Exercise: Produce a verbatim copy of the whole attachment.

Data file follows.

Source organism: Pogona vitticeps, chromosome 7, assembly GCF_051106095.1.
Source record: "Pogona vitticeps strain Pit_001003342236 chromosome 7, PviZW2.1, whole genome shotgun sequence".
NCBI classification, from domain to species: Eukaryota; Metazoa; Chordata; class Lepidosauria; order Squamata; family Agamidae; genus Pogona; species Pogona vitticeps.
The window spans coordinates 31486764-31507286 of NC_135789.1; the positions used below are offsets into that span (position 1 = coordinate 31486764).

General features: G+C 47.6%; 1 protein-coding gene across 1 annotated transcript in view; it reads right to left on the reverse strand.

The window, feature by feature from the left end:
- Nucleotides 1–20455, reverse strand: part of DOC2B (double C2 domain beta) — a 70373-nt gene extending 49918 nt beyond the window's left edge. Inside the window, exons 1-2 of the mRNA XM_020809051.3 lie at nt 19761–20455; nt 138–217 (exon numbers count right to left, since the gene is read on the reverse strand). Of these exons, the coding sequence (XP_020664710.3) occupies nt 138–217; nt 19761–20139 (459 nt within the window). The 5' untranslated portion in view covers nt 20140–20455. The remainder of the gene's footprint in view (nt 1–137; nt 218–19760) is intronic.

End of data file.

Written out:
Source organism: Pogona vitticeps, chromosome 7, assembly GCF_051106095.1.
Source record: "Pogona vitticeps strain Pit_001003342236 chromosome 7, PviZW2.1, whole genome shotgun sequence".
NCBI classification, from domain to species: Eukaryota; Metazoa; Chordata; class Lepidosauria; order Squamata; family Agamidae; genus Pogona; species Pogona vitticeps.
The window spans coordinates 31486764-31507286 of NC_135789.1; the positions used below are offsets into that span (position 1 = coordinate 31486764).

General features: G+C 47.6%; 1 protein-coding gene across 1 annotated transcript in view; it reads right to left on the reverse strand.

The window, feature by feature from the left end:
- Nucleotides 1–20455, reverse strand: part of DOC2B (double C2 domain beta) — a 70373-nt gene extending 49918 nt beyond the window's left edge. Inside the window, exons 1-2 of the mRNA XM_020809051.3 lie at nt 19761–20455; nt 138–217 (exon numbers count right to left, since the gene is read on the reverse strand). Of these exons, the coding sequence (XP_020664710.3) occupies nt 138–217; nt 19761–20139 (459 nt within the window). The 5' untranslated portion in view covers nt 20140–20455. The remainder of the gene's footprint in view (nt 1–137; nt 218–19760) is intronic.